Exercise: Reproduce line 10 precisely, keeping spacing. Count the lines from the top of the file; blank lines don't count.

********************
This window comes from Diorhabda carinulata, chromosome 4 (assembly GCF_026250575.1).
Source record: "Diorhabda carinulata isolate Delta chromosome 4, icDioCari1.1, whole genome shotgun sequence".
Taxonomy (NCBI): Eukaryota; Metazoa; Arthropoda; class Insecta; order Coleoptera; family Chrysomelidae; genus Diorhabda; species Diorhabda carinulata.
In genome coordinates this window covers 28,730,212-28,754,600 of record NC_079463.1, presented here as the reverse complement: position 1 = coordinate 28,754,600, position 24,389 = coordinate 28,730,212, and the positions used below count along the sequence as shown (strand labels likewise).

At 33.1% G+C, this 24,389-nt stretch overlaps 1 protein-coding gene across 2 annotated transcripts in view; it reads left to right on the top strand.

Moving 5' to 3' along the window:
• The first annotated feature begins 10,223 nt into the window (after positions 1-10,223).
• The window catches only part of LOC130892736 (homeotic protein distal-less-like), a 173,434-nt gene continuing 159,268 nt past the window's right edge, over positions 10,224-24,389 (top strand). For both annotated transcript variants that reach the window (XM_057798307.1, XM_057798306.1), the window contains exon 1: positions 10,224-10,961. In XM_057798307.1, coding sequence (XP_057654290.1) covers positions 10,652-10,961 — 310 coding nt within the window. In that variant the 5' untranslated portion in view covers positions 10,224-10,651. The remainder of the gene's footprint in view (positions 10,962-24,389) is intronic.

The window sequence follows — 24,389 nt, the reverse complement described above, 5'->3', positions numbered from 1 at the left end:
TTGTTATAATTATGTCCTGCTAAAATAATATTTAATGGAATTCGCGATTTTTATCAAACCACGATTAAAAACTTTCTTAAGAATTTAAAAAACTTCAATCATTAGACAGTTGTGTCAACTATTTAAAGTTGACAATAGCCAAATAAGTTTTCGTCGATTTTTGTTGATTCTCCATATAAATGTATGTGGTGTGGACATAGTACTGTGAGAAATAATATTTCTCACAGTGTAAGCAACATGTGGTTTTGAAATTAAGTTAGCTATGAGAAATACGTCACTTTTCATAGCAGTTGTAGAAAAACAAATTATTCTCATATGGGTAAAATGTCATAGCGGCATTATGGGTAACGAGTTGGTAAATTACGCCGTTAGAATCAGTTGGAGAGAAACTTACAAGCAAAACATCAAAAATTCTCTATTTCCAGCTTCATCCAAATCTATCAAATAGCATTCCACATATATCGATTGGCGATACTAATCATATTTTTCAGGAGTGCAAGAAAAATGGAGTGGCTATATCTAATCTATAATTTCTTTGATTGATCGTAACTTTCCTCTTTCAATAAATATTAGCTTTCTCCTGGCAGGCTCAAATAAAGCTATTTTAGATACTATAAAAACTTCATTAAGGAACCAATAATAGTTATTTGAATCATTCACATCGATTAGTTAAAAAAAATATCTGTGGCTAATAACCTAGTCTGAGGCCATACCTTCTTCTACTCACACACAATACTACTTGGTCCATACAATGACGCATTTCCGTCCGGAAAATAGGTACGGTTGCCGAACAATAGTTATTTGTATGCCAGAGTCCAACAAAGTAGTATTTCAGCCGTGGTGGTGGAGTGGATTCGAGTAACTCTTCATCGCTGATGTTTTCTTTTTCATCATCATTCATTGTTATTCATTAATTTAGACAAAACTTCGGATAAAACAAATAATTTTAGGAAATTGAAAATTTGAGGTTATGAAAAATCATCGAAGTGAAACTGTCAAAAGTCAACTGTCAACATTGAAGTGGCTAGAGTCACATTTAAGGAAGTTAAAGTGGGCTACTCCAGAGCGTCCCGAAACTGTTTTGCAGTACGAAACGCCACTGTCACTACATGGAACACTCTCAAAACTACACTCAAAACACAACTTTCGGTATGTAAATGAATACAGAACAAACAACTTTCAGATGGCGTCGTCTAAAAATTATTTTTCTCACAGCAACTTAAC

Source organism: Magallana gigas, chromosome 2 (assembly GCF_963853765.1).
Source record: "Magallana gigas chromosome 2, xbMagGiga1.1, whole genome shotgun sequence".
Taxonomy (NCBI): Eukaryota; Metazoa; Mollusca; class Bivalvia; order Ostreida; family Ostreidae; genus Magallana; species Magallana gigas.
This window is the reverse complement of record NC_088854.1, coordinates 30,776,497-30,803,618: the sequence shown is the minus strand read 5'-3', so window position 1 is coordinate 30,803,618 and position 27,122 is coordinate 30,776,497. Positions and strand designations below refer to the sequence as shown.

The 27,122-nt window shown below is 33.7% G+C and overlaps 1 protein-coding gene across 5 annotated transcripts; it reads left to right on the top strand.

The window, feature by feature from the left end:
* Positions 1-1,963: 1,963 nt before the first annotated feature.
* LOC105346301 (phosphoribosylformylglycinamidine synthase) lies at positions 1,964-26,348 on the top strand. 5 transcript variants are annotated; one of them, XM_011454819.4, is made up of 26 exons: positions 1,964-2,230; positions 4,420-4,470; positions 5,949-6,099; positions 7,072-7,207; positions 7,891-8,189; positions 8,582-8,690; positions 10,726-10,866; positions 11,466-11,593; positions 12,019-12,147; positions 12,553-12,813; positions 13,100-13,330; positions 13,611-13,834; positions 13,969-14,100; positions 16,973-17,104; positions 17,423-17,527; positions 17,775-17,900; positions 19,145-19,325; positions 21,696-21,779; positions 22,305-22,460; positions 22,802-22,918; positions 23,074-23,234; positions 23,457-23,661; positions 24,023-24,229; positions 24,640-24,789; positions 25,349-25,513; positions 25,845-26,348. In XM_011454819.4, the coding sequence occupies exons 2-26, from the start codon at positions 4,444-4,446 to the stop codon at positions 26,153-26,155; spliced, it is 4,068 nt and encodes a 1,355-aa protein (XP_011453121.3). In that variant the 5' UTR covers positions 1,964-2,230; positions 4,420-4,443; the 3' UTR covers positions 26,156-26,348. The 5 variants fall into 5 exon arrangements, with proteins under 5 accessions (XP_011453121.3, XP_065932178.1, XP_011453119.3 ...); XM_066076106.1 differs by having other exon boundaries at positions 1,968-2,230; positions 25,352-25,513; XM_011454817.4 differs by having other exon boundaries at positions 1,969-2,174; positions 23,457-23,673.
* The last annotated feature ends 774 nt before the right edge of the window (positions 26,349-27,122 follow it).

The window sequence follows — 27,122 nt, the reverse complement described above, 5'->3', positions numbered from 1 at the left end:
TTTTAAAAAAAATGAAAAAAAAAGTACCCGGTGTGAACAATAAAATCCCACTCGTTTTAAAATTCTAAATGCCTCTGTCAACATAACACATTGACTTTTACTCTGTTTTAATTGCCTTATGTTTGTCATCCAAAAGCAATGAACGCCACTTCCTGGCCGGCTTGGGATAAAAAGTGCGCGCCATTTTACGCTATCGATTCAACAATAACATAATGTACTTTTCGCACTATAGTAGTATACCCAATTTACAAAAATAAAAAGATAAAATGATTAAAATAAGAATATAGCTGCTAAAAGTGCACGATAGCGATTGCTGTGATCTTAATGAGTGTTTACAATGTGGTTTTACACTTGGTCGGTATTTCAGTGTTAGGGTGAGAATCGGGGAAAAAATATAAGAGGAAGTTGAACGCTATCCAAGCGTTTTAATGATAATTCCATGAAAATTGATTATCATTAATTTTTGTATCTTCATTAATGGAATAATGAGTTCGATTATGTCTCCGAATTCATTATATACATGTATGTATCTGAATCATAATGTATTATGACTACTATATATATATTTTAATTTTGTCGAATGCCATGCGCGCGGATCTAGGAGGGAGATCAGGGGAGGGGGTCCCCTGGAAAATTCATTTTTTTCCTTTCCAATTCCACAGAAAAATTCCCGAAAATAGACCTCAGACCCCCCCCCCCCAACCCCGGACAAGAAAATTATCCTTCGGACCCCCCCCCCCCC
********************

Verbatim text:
TTGTTATAATTATGTCCTGCTAAAATAATATTTAATGGAATTCGCGATTTTTATCAAACCACGATTAAAAACTTTCTTAAGAATTTAAAAAACTTCAATCATTAGACAGTTGTGTCAACTATTTAAAGTTGACAATAGCCAAATAAGTTTTCGTCGATTTTTGTTGATTCTCCATATAAATGTATGTGGTGTGGACATAGTACTGTGAGAAATAATATTTCTCACAGTGTAAGCAACATGTGGTTTTGAAATTAAGTTAGCTATGAGAAATACGTCACTTTTCATAGCAGTTGTAGAAAAACAAATTATTCTCATATGGGTAAAATGTCATAGCGGCATTATGGGTAACGAGTTGGTAAATTACGCCGTTAGAATCAGTTGGAGAGAAACTTACAAGCAAAACATCAAAAATTCTCTATTTCCAGCTTCATCCAAATCTATCAAATAGCATTCCACATATATCGATTGGCGATACTAATCATATTTTTCAGGAGTGCAAGAAAAATGGAGTGGCTATATCTAATCTATAATTTCTTTGATTGATCGTAACTTTCCTCTTTCAATAAATATTAGCTTTCTCCTGGCAGGCTCAAATAAAGCTATTTTAGATACTATAAAAACTTCATTAAGGAACCAATAATAGTTATTTGAATCATTCACATCGATTAGTTAAAAAAAATATCTGTGGCTAATAACCTAGTCTGAGGCCATACCTTCTTCTACTCACACACAATACTACTTGGTCCATACAATGACGCATTTCCGTCCGGAAAATAGGTACGGTTGCCGAACAATAGTTATTTGTATGCCAGAGTCCAACAAAGTAGTATTTCAGCCGTGGTGGTGGAGTGGATTCGAGTAACTCTTCATCGCTGATGTTTTCTTTTTCATCATCATTCATTGTTATTCATTAATTTAGACAAAACTTCGGATAAAACAAATAATTTTAGGAAATTGAAAATTTGAGGTTATGAAAAATCATCGAAGTGAAACTGTCAAAAGTCAACTGTCAACATTGAAGTGGCTAGAGTCACATTTAAGGAAGTTAAAGTGGGCTACTCCAGAGCGTCCCGAAACTGTTTTGCAGTACGAAACGCCACTGTCACTACATGGAACACTCTCAAAACTACACTCAAAACACAACTTTCGGTATGTAAATGAATACAGAACAAACAACTTTCAGATGGCGTCGTCTAAAAATTATTTTTCTCACAGCAACTTAAC